Donald Trump’s former attorney Michael Cohen has made misleading statements overstating his role in the Manhattan DA’s case against the Trump Organization and its top financial executive, Allen Weisselberg, prosecutors say.
And Cohen’s credibility problem may also have played a role in Manhattan DA Alvin Bragg’s highly controversial decision to back off the prosecution of Trump himself.
“Based on the motions, it seems unlikely that the DA would ever use Cohen as a witness against Weisselberg,” said Daniel R. Alonso, former deputy to ex-Manhattan DA Cy Vance.
“But could he be a witness against Trump?” Alonso asked. “To start with, he has enormous credibility issues, not only because he has lied in the past and been convicted of it, but also because he has a strong motive to see Trump’s downfall.”
Part of the problem lies in Cohen’s comments to the Daily News in November that he played a key role in the DA’s probe of the Trump Org and Weisselberg, its chief financial officer. Cohen lamented that his cooperation did not result in time shaved off his three-year federal prison sentence for lying to Congress and an assortment of financial crimes.
“Despite providing over 400 hours of testimony that led to 18 different investigations — including (Trump’s) tax returns, including indictments of Weisselberg and others — they basically rode me door to door,” Cohen told The News.
Cohen’s purported role in the Trump investigation has become a central argument in efforts to get the indictment against Weisselberg dismissed.
Weisselberg’s lawyers argue Cohen’s role in the probe can’t be understated, describing him as a “vengeful” witness who tainted the DA’s case.
The DA “effectively embedded Mr. Cohen — a veritable orchard of tainted fruit — in its ranks, involving him in the prosecution from its outset to Indictment (and beyond),” attorney Mary Mulligan wrote in January.
Within a couple of years of his cooperation, prosecutors “up and down the ranks, including DA Vance himself, thanked Mr. Cohen for his cooperation,” Mulligan said.
But Cohen’s statement to The News wasn’t true, prosecutors said in a May 24 court filing.
Trump’s former consigliere “is not on the prosecution team, never testified in the grand jury, and has no basis to opine on what testimony” led to the June 2021 indictment of Weisselberg and the Trump Org for tax evasion, Assistant District Attorney Solomon Shinerock wrote.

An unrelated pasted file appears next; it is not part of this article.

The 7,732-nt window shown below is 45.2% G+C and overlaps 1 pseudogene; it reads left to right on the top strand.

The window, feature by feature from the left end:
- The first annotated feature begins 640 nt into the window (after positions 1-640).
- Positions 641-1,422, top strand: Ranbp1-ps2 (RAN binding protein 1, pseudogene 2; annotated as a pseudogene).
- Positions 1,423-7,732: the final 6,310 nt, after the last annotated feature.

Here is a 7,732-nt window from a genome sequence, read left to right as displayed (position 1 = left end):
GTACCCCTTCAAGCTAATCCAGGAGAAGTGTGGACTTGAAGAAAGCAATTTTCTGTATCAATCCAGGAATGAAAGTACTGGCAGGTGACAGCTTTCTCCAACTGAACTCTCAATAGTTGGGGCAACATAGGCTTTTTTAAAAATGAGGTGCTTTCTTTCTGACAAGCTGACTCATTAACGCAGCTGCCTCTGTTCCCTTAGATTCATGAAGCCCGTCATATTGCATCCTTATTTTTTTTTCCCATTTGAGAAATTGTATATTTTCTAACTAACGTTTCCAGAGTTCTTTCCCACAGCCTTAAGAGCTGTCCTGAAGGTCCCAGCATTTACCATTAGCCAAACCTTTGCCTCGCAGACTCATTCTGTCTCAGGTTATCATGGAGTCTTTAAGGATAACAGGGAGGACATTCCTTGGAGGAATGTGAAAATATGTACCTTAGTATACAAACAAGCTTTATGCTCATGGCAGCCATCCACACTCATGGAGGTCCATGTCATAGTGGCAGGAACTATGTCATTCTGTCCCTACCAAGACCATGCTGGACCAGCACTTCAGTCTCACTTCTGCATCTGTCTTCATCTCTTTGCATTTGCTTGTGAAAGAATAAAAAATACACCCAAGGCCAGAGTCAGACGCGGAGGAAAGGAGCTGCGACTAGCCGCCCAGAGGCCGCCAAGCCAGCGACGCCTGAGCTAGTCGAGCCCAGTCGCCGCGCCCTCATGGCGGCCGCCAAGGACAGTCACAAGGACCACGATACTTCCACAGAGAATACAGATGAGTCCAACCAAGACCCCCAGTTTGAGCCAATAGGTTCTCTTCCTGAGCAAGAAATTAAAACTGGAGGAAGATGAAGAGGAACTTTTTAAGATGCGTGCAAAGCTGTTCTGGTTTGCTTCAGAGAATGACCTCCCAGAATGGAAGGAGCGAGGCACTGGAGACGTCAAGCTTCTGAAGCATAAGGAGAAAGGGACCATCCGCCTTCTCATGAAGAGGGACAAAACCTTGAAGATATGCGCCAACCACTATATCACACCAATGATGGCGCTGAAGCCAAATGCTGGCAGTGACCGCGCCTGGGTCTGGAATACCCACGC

Cohen’s name was redacted in the filing but it was clear the prosecutor was referring to him — and was seeking to distance Cohen from the Manhattan DA’s case.
Since his 2018 federal conviction, Cohen has sought to recast himself as a liberal resistance hero repenting for his dirty deeds. He’s positioned himself as the would-be star witness of a Trump trial in Manhattan, should it ever occur.
While the DA’s office acknowledges Cohen provided information in the broader Trump probe, prosecutors insist he is not connected to the related Weisselberg case.
Reached by The News, Cohen said he had “every right” to believe his dozen-plus sit-downs with the DA’s office led to the charges against Weisselberg and the Trump Org.
“I brought the whole mishegas, the whole bulls–t to the surface,” he said.
Bragg, meanwhile, has slowed the Trump probe he inherited from Vance on Jan. 1. The two investigators who had led it, Mark Pomerantz and Carey Dunne, resigned in February. Pomerantz wrote in his resignation letter leaked to the New York Times that Bragg was making a legacy-defining mistake by not pursuing an immediate indictment of Trump.
The DA was a prosecutor in the Southern District of New York from 2009 to 2013, where Cohen’s reputation is less than stellar.
Manhattan federal prosecutors declined to consider Cohen a cooperator in 2018 — a designation that could have won him leniency at sentencing. They said Cohen would not come clean about all his past crimes, as required.
Bragg’s office declined to address queries about his faith in Cohen. He insists the Trump probe is ongoing and promised in April to explain his decision on whether to indict the former president once he’s made up his mind.
Weisselberg and the Trump Organization are set to go to trial late this summer. Both have pleaded not guilty to dodging more than $1.7 million in taxes in a 15-year scheme. Weisselberg is charged with enjoying untaxed company perks as Trump Org CFO, including rent, utilities, and garage expenses at a luxury apartment building in Manhattan. The company also allegedly footed the bill for his grandkids’ private school tuition, car leases for him and his family members, and more lavish benefits, from 2005 until his indictment last summer.
Their lawyers declined comment.